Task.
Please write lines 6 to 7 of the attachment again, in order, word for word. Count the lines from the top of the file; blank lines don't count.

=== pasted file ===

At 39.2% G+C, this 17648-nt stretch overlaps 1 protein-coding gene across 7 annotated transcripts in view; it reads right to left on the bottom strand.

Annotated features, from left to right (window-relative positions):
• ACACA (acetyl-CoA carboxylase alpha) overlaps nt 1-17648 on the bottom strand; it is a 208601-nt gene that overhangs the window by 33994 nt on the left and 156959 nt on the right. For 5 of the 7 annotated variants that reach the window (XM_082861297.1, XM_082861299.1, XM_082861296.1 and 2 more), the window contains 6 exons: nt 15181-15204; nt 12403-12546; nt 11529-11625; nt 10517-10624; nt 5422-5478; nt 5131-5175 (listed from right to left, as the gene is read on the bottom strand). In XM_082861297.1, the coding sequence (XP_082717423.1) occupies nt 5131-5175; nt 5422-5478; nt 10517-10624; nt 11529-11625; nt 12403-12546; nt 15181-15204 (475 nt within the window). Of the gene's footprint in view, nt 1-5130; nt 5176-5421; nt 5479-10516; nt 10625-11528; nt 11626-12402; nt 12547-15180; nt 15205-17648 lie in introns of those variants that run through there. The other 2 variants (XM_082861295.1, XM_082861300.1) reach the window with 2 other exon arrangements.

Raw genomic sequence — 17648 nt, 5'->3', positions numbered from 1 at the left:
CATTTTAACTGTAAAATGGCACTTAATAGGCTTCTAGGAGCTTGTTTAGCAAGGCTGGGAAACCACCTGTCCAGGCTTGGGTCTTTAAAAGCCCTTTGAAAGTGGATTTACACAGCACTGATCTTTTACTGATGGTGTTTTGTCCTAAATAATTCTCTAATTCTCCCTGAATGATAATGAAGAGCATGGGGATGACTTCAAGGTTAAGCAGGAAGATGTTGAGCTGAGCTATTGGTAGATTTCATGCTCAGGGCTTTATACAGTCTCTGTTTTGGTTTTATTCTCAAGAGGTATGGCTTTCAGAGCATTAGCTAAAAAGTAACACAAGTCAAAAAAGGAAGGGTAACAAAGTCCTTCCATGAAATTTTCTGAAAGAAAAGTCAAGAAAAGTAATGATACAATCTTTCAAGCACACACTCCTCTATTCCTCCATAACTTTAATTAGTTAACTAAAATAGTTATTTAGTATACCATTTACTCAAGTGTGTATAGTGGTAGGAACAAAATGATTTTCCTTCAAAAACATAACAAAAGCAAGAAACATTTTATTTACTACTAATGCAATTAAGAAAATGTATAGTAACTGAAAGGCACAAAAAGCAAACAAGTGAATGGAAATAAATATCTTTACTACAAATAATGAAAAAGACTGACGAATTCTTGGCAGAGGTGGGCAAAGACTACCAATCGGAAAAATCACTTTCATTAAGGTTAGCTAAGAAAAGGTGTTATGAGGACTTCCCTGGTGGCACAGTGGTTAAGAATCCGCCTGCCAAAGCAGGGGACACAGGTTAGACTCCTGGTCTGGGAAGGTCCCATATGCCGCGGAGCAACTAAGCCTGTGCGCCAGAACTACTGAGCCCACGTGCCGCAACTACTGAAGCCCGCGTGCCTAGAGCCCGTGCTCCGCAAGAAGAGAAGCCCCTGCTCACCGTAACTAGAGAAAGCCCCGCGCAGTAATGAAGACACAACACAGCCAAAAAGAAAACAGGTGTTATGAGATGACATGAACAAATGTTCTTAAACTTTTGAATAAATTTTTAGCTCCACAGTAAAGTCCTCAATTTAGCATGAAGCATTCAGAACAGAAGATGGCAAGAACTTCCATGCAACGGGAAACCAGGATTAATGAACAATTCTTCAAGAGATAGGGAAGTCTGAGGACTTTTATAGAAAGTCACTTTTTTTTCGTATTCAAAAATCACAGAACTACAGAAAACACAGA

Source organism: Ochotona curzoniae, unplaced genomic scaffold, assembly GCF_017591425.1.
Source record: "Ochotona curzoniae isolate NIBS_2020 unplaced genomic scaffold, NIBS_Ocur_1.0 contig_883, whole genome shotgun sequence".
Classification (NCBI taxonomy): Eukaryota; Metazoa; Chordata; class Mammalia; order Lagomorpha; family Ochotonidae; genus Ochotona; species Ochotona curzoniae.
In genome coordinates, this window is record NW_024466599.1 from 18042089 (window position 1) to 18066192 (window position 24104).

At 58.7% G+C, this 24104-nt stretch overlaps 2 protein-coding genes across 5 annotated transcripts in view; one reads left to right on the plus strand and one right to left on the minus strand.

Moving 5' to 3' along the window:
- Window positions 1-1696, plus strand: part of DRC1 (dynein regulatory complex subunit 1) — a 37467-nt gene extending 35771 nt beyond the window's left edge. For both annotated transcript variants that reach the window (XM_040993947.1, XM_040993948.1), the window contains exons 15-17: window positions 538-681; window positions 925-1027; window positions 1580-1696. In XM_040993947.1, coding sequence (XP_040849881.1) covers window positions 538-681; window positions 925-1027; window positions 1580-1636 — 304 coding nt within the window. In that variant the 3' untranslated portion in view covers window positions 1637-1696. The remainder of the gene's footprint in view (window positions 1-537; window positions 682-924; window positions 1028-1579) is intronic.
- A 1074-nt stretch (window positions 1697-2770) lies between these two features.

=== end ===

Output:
Source organism: Ochotona curzoniae, unplaced genomic scaffold, assembly GCF_017591425.1.
Source record: "Ochotona curzoniae isolate NIBS_2020 unplaced genomic scaffold, NIBS_Ocur_1.0 contig_883, whole genome shotgun sequence".